Remember that one movie for old people, "The Bucket List"? The premise is that there's these old people who create a list of wonderful things they want to do before they kick the bucket. How they came up with the name "bucket list," I have no idea. I'm not old enough to see that movie. Probably because one of the things had to do with stealing buckets.
We bring that up because there should be such thing as a Reverse Bucket List, which is to say, a list of experiences young people should never undertake, because those things will kill them immediately. And short of busting out the Hulk Hogan Leg Drop on a land mine*, there probably aren't any items higher on the Reverse Bucket List than calling Adrian Clayborn the N-word to his face.
That's what one cab driver did 18 months ago, however, and the cabbie was lucky enough to live to tell the tale. Unfortunately, he told that tale to the police, and that was enough to have the legal cloud hanging over Clayborn's head for over a year before Clayborn pled guilty to disorderly conduct this spring.
The "Neutron Bomb" aspect of the case wasn't exactly a well-kept secret around Iowa over the last year or so, but it had never been addressed publicly--by Clayborn or anyone else in the athletic department--until today at the Media Days. Here's what Clayborn told Marc Morehouse:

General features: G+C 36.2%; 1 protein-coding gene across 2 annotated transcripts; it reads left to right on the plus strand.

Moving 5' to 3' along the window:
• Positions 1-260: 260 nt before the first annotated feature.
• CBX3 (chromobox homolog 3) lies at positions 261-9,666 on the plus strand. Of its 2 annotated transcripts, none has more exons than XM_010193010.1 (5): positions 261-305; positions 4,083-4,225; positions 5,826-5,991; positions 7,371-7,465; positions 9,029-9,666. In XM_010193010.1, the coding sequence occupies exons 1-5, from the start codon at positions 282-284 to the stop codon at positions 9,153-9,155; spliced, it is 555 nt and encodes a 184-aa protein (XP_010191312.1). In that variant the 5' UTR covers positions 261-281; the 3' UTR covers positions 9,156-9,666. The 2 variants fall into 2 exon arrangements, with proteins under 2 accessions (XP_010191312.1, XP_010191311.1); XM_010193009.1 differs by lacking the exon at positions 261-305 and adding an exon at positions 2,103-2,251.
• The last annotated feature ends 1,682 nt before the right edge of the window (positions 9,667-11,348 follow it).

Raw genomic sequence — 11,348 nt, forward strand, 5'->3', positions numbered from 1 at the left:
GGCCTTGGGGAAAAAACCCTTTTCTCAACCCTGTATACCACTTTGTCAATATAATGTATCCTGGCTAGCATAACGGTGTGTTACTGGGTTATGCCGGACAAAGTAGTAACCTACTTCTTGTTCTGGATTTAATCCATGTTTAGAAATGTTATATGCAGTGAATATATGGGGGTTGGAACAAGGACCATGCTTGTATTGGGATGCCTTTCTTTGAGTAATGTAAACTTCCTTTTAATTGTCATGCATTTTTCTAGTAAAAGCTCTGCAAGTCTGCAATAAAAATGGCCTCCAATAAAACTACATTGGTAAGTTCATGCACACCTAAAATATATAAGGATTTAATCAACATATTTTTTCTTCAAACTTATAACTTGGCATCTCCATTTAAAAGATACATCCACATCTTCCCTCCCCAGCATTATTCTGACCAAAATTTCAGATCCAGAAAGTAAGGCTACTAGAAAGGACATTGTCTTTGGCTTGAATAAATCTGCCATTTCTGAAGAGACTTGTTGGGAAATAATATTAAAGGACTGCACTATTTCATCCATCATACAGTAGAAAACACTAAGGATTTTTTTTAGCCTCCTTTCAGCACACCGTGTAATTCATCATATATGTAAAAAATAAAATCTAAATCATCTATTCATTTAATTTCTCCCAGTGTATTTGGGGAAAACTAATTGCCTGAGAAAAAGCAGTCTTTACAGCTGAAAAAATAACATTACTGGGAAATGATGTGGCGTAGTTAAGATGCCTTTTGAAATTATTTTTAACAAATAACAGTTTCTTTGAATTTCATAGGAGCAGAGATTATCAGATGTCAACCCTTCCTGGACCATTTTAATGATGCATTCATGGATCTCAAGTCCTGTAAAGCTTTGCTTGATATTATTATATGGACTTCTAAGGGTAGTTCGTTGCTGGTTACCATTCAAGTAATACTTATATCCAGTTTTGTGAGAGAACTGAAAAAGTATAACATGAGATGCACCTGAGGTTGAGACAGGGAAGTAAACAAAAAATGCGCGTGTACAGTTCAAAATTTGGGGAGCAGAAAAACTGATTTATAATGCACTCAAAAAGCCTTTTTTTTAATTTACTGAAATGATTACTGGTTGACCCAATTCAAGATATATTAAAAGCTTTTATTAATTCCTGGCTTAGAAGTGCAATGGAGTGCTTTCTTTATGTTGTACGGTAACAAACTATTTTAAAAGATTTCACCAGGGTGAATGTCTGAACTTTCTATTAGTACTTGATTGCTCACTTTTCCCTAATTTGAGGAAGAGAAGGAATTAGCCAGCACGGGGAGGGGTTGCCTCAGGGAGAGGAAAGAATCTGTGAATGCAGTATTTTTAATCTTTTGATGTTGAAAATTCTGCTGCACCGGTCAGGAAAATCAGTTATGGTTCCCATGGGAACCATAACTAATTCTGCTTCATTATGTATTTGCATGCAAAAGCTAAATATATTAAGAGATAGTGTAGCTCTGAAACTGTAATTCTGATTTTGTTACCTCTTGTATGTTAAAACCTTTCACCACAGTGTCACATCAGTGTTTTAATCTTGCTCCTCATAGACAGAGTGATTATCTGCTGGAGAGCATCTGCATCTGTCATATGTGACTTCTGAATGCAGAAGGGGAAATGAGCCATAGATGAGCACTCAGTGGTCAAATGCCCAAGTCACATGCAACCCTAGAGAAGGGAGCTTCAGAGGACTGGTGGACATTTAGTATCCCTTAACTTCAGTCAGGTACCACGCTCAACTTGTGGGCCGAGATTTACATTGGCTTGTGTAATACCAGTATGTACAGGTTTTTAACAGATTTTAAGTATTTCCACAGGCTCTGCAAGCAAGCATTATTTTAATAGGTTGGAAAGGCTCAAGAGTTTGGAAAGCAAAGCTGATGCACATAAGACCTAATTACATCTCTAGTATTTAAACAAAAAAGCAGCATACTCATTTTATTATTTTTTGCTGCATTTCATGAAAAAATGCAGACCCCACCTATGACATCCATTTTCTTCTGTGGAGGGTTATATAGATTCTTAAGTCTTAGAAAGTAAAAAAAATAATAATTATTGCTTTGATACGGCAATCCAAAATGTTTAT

There was more to it than just the honking. Clayborn said Tuesday the incident turned racial and the N-word was used.
"It’s a racial slur and I’m pretty sure I’m going to get it again, being on the stage that I am," Clayborn said Tuesday. "Now that I know how to handled it, it’s something I learned from. I regret doing it, but I wouldn’t take it back. I think it made me a better person."
Clayborn is from St. Louis. That was the first time he heard that word used toward him in Iowa.
"It was a shock to me and I never dealt with that situation," he said. "Now that I’ve dealt with it, it’ll never happen again."
To Kirk Ferentz's credit, he's stuck with Clayborn through both this and that stupid manufactured controversy by bringing Clayborn to Media Days. Ferentz could have easily said that there was too much possibility for distraction and negative press with Clayborn there--look at DJK's continuing sequestration from pressers--but instead he's demonstrating the value of responsibility and accountability for both Clayborn and himself.
*which, violent as it may be, is one mighty delightful mental image.